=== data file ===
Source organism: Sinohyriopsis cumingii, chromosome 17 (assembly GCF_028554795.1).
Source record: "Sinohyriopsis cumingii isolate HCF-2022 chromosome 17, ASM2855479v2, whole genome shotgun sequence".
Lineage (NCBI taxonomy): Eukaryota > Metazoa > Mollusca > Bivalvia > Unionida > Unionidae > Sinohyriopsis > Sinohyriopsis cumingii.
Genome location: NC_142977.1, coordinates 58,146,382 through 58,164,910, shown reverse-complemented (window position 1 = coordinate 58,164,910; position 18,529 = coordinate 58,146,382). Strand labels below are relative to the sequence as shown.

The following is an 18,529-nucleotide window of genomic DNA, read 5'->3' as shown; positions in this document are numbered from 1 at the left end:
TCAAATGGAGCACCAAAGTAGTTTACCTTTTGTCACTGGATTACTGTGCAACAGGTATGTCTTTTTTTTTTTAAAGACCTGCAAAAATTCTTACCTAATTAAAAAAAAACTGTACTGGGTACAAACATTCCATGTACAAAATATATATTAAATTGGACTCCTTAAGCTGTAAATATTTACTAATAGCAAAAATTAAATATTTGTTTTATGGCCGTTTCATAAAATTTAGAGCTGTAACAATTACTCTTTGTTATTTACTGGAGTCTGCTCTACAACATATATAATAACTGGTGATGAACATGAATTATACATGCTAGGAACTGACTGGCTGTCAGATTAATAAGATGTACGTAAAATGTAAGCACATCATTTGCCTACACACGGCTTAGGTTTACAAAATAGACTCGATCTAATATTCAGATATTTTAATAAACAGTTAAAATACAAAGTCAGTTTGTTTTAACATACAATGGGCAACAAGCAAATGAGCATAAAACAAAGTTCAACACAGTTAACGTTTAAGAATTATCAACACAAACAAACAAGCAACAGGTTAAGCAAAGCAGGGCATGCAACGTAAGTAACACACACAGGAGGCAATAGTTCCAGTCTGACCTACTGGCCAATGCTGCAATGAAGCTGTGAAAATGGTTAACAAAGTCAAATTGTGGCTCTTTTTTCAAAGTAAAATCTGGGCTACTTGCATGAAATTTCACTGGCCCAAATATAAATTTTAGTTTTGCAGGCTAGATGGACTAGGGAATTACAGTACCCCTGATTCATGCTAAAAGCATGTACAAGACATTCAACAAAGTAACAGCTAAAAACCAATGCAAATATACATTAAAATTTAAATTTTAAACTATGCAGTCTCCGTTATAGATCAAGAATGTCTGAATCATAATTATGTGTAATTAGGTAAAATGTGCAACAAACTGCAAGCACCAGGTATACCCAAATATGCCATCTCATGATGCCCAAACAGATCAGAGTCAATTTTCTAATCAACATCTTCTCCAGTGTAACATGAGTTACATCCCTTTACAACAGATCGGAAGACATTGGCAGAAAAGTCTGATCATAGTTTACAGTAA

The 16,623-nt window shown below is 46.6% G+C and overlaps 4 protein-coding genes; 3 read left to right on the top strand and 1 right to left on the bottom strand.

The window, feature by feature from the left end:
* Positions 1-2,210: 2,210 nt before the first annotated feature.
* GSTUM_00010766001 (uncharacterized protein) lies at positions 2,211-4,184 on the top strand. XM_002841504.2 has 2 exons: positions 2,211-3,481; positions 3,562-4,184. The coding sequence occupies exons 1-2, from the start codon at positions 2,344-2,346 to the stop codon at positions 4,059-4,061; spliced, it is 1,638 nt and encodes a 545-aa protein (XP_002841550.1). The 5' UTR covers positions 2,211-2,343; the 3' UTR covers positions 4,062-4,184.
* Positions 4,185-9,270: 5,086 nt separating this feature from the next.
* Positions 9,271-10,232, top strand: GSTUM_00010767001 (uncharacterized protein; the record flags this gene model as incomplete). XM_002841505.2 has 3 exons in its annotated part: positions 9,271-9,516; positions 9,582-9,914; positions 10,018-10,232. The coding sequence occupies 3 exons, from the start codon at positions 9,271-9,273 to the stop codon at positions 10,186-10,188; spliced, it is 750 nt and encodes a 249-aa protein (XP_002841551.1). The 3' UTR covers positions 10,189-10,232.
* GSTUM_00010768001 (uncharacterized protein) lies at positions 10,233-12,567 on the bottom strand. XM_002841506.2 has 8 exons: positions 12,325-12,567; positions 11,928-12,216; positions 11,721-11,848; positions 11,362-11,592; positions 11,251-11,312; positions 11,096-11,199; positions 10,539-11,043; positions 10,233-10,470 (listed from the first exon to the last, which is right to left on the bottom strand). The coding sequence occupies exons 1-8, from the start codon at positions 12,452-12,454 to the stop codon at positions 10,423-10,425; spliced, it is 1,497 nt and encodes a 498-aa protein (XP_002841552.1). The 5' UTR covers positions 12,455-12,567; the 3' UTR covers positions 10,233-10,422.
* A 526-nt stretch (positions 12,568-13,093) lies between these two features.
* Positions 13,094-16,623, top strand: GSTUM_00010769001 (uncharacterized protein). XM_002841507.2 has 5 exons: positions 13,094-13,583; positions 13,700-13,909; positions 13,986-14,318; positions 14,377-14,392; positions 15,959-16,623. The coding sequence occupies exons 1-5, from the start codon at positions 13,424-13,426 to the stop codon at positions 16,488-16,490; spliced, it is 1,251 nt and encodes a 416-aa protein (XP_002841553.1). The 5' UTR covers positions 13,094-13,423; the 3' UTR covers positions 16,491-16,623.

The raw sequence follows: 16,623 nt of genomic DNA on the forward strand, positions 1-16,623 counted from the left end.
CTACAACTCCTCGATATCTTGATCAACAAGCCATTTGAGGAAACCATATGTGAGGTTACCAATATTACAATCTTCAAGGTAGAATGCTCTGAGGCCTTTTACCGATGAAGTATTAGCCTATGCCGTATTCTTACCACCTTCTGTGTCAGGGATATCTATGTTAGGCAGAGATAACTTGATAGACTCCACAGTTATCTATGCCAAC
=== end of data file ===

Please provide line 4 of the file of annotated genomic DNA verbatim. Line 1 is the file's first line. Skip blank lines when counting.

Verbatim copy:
Genome location: NC_142977.1, coordinates 58,146,382 through 58,164,910, shown reverse-complemented (window position 1 = coordinate 58,164,910; position 18,529 = coordinate 58,146,382). Strand labels below are relative to the sequence as shown.